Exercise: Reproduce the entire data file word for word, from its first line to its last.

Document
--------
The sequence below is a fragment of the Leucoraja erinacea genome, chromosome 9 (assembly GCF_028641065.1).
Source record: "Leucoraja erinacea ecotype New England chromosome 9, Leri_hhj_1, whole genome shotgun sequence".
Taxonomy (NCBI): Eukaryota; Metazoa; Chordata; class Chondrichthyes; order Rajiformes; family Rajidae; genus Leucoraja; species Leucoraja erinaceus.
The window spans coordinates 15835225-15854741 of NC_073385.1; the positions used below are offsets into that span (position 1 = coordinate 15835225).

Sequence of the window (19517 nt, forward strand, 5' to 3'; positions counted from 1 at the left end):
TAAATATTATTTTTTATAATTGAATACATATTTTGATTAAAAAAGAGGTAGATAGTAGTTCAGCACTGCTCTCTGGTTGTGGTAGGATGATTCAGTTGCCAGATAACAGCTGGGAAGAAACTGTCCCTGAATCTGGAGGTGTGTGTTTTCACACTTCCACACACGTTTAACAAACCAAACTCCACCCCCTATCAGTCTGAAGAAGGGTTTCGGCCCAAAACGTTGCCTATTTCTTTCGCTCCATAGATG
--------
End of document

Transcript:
The sequence below is a fragment of the Leucoraja erinacea genome, chromosome 9 (assembly GCF_028641065.1).
Source record: "Leucoraja erinacea ecotype New England chromosome 9, Leri_hhj_1, whole genome shotgun sequence".
Taxonomy (NCBI): Eukaryota; Metazoa; Chordata; class Chondrichthyes; order Rajiformes; family Rajidae; genus Leucoraja; species Leucoraja erinaceus.
The window spans coordinates 15835225-15854741 of NC_073385.1; the positions used below are offsets into that span (position 1 = coordinate 15835225).

Sequence of the window (19517 nt, forward strand, 5' to 3'; positions counted from 1 at the left end):
TAAATATTATTTTTTATAATTGAATACATATTTTGATTAAAAAAGAGGTAGATAGTAGTTCAGCACTGCTCTCTGGTTGTGGTAGGATGATTCAGTTGCCAGATAACAGCTGGGAAGAAACTGTCCCTGAATCTGGAGGTGTGTGTTTTCACACTTCCACACACGTTTAACAAACCAAACTCCACCCCCTATCAGTCTGAAGAAGGGTTTCGGCCCAAAACGTTGCCTATTTCTTTCGCTCCATAGATG